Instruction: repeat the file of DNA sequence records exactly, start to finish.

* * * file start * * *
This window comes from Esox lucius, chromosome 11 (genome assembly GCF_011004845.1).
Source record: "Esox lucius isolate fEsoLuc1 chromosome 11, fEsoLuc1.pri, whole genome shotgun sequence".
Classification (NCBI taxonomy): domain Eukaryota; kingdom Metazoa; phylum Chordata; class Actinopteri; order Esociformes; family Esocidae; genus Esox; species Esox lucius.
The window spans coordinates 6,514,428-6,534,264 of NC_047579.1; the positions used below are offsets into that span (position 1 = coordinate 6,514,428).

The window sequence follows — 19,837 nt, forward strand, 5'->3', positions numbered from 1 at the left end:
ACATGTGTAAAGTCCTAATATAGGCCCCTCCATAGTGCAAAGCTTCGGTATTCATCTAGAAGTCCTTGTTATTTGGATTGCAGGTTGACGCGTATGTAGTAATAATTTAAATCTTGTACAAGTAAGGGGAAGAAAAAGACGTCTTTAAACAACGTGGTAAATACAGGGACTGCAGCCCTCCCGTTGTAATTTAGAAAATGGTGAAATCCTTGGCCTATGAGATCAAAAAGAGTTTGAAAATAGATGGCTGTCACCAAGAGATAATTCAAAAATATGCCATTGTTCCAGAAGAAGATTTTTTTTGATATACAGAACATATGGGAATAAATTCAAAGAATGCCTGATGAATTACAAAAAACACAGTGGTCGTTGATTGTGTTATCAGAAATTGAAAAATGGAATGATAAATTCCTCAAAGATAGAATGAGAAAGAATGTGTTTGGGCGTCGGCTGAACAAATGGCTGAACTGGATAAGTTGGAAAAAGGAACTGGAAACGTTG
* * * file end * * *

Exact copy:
This window comes from Esox lucius, chromosome 11 (genome assembly GCF_011004845.1).
Source record: "Esox lucius isolate fEsoLuc1 chromosome 11, fEsoLuc1.pri, whole genome shotgun sequence".
Classification (NCBI taxonomy): domain Eukaryota; kingdom Metazoa; phylum Chordata; class Actinopteri; order Esociformes; family Esocidae; genus Esox; species Esox lucius.
The window spans coordinates 6,514,428-6,534,264 of NC_047579.1; the positions used below are offsets into that span (position 1 = coordinate 6,514,428).

The window sequence follows — 19,837 nt, forward strand, 5'->3', positions numbered from 1 at the left end:
ACATGTGTAAAGTCCTAATATAGGCCCCTCCATAGTGCAAAGCTTCGGTATTCATCTAGAAGTCCTTGTTATTTGGATTGCAGGTTGACGCGTATGTAGTAATAATTTAAATCTTGTACAAGTAAGGGGAAGAAAAAGACGTCTTTAAACAACGTGGTAAATACAGGGACTGCAGCCCTCCCGTTGTAATTTAGAAAATGGTGAAATCCTTGGCCTATGAGATCAAAAAGAGTTTGAAAATAGATGGCTGTCACCAAGAGATAATTCAAAAATATGCCATTGTTCCAGAAGAAGATTTTTTTTGATATACAGAACATATGGGAATAAATTCAAAGAATGCCTGATGAATTACAAAAAACACAGTGGTCGTTGATTGTGTTATCAGAAATTGAAAAATGGAATGATAAATTCCTCAAAGATAGAATGAGAAAGAATGTGTTTGGGCGTCGGCTGAACAAATGGCTGAACTGGATAAGTTGGAAAAAGGAACTGGAAACGTTG